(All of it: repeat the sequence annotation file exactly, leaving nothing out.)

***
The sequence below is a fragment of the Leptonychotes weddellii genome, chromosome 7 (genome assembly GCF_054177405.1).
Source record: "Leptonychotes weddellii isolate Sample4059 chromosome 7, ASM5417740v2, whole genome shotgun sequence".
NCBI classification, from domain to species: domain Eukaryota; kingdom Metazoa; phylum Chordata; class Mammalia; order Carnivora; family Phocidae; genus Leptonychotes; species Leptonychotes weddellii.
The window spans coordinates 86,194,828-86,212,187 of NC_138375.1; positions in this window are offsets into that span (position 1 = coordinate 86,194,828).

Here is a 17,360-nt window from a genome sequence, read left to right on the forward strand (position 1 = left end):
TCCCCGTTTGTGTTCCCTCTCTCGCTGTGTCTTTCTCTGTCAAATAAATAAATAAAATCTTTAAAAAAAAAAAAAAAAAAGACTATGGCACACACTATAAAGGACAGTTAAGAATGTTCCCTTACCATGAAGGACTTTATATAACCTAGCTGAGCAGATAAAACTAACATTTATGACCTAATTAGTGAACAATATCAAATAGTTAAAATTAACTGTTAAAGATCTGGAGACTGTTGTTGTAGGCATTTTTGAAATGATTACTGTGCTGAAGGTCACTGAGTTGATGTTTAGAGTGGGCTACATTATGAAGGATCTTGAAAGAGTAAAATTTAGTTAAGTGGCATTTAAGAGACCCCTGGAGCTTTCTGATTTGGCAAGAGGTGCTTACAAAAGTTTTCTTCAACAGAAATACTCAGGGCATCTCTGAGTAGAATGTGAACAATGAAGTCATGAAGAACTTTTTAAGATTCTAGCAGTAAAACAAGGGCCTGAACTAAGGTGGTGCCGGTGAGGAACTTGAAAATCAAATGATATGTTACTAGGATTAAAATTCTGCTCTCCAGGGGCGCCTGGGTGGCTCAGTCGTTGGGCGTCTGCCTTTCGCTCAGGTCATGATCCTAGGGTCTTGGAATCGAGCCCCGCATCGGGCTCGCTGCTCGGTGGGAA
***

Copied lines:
The sequence below is a fragment of the Leptonychotes weddellii genome, chromosome 7 (genome assembly GCF_054177405.1).
Source record: "Leptonychotes weddellii isolate Sample4059 chromosome 7, ASM5417740v2, whole genome shotgun sequence".
NCBI classification, from domain to species: domain Eukaryota; kingdom Metazoa; phylum Chordata; class Mammalia; order Carnivora; family Phocidae; genus Leptonychotes; species Leptonychotes weddellii.
The window spans coordinates 86,194,828-86,212,187 of NC_138375.1; positions in this window are offsets into that span (position 1 = coordinate 86,194,828).

Here is a 17,360-nt window from a genome sequence, read left to right on the forward strand (position 1 = left end):
TCCCCGTTTGTGTTCCCTCTCTCGCTGTGTCTTTCTCTGTCAAATAAATAAATAAAATCTTTAAAAAAAAAAAAAAAAAAGACTATGGCACACACTATAAAGGACAGTTAAGAATGTTCCCTTACCATGAAGGACTTTATATAACCTAGCTGAGCAGATAAAACTAACATTTATGACCTAATTAGTGAACAATATCAAATAGTTAAAATTAACTGTTAAAGATCTGGAGACTGTTGTTGTAGGCATTTTTGAAATGATTACTGTGCTGAAGGTCACTGAGTTGATGTTTAGAGTGGGCTACATTATGAAGGATCTTGAAAGAGTAAAATTTAGTTAAGTGGCATTTAAGAGACCCCTGGAGCTTTCTGATTTGGCAAGAGGTGCTTACAAAAGTTTTCTTCAACAGAAATACTCAGGGCATCTCTGAGTAGAATGTGAACAATGAAGTCATGAAGAACTTTTTAAGATTCTAGCAGTAAAACAAGGGCCTGAACTAAGGTGGTGCCGGTGAGGAACTTGAAAATCAAATGATATGTTACTAGGATTAAAATTCTGCTCTCCAGGGGCGCCTGGGTGGCTCAGTCGTTGGGCGTCTGCCTTTCGCTCAGGTCATGATCCTAGGGTCTTGGAATCGAGCCCCGCATCGGGCTCGCTGCTCGGTGGGAA